Monday, September 24, 2007
- Salam Pax wikipedia entry
- CNN: Soldier 'bloggers' report from war (why bloggers is in quotes, I don't know!)
- LGF blog: Reuters doctoring photos from Beirut (read entire post, including updates)
- USIP: How modern terrorism uses the Internet
- NYT: Logged in & sharing gossip, er, intelligence
- NSF press release: Scientists use dark web to snag extremists and terrorists online
Applications include a 300-word essay.
- Your blog must contain unique and interesting information about you and/or things you are passionate about. No spam bloggers please!!!
- U.S. citizen or permanent resident;
- Currently attending full-time in post-secondary education in the United States; and
- If you win, you must be willing to allow us to list your name and blog on this page. We want to be able to say we knew you before you became a well educated, rich, and famous blogging legend.
- Submission Deadline: Midnight PST on Oct. 6
- 10 Finalists Announced and Public Voting Begins: 9am EST on Oct. 8
- Public Voting Ends and Winner Declared: Midnight PST on Oct. 28
Sunday, September 23, 2007
Most if not all social media tools have settings that allow the user to control the flow of information. Most people, myself included, feel extremely comfortable in posting information to Facebook, knowing that I have control over who is allowed to access my profile.
But, what about when we make reservations for a flight online? Or even a travel package that includes a hotel with our flight at a discount rate? Sure there is always a standard assurance "This information will remain private". How accurate are these statements? Are the details about where we're going, when we're going, and who we're going with, fully confidential?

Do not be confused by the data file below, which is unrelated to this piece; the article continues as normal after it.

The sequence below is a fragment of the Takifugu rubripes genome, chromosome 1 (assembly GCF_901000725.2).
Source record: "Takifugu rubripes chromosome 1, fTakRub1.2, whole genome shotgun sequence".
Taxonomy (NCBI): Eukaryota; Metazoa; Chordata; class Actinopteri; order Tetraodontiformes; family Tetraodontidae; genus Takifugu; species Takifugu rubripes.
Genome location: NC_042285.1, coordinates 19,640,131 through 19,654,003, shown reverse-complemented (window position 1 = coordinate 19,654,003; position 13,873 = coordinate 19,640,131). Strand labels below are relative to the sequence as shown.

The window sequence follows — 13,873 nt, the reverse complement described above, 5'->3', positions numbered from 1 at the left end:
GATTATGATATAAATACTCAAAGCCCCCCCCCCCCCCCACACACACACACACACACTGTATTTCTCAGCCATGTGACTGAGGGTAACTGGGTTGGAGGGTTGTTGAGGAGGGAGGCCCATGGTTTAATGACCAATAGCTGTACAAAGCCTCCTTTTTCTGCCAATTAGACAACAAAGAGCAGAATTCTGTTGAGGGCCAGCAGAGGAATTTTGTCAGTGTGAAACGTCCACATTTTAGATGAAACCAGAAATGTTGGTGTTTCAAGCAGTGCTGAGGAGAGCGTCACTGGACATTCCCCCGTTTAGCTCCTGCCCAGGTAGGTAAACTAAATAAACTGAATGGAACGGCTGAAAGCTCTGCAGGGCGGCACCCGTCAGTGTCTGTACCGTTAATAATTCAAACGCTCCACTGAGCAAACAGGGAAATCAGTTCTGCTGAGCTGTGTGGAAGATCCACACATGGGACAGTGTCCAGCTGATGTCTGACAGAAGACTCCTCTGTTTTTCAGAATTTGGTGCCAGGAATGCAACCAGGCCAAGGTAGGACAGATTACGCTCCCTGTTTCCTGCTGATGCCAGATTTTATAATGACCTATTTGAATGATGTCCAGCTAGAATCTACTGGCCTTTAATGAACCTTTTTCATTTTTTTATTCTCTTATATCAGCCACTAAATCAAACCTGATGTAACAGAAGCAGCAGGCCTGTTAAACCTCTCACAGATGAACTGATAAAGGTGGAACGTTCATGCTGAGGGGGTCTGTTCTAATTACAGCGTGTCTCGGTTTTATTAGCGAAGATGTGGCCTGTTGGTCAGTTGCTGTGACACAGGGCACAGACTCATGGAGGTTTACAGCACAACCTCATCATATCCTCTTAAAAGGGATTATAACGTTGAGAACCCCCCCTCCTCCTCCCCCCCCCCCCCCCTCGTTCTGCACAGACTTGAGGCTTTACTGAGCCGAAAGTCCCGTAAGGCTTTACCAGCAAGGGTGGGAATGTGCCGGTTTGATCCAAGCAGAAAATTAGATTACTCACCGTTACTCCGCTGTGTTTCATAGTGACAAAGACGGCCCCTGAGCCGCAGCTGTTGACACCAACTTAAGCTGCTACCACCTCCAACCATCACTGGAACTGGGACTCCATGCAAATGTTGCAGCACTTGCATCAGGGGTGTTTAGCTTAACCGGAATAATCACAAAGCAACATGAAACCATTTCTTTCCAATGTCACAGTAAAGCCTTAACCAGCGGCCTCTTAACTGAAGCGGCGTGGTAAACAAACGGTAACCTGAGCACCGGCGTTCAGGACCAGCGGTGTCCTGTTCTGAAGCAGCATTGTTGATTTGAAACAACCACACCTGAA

According to a new article in the Washington Post, these details are being disclosed in full to the U.S Government:
The U.S. government is collecting electronic records on the travel habits of
millions of Americans who fly, drive or take cruises abroad, retaining data on the persons with whom they travel or plan to stay, the personal items they carry during their journeys, and even the books that travelers have carried, according to documents obtained by a group of civil liberties advocates and statements by government officials.
The Automated Targeting System started in the early 90's as a way to determine possible security threats; however, since September 11th, 2001 "data for the system in recent years have been collected by the government from more border points, and also provided by airlines -- under U.S. government mandates -- through direct electronic links that did not previously exist".
While it is common knowledge that the government is expected to have access to certain personal information "travel records are among the most potentially invasive of records because they can suggest links: They show who a traveler sat next to, where they stayed, when they left".
Every day on the Internet we encounter notifications about our rights to privacy online. We take steps to prevent any possible loss of identity. As someone who travels quite frequently and has made many flight reservations online, this concerns me. If the government is going to have access to my interests in travel itinerary and reading material, what reason is there for keeping the information I share over social networks private?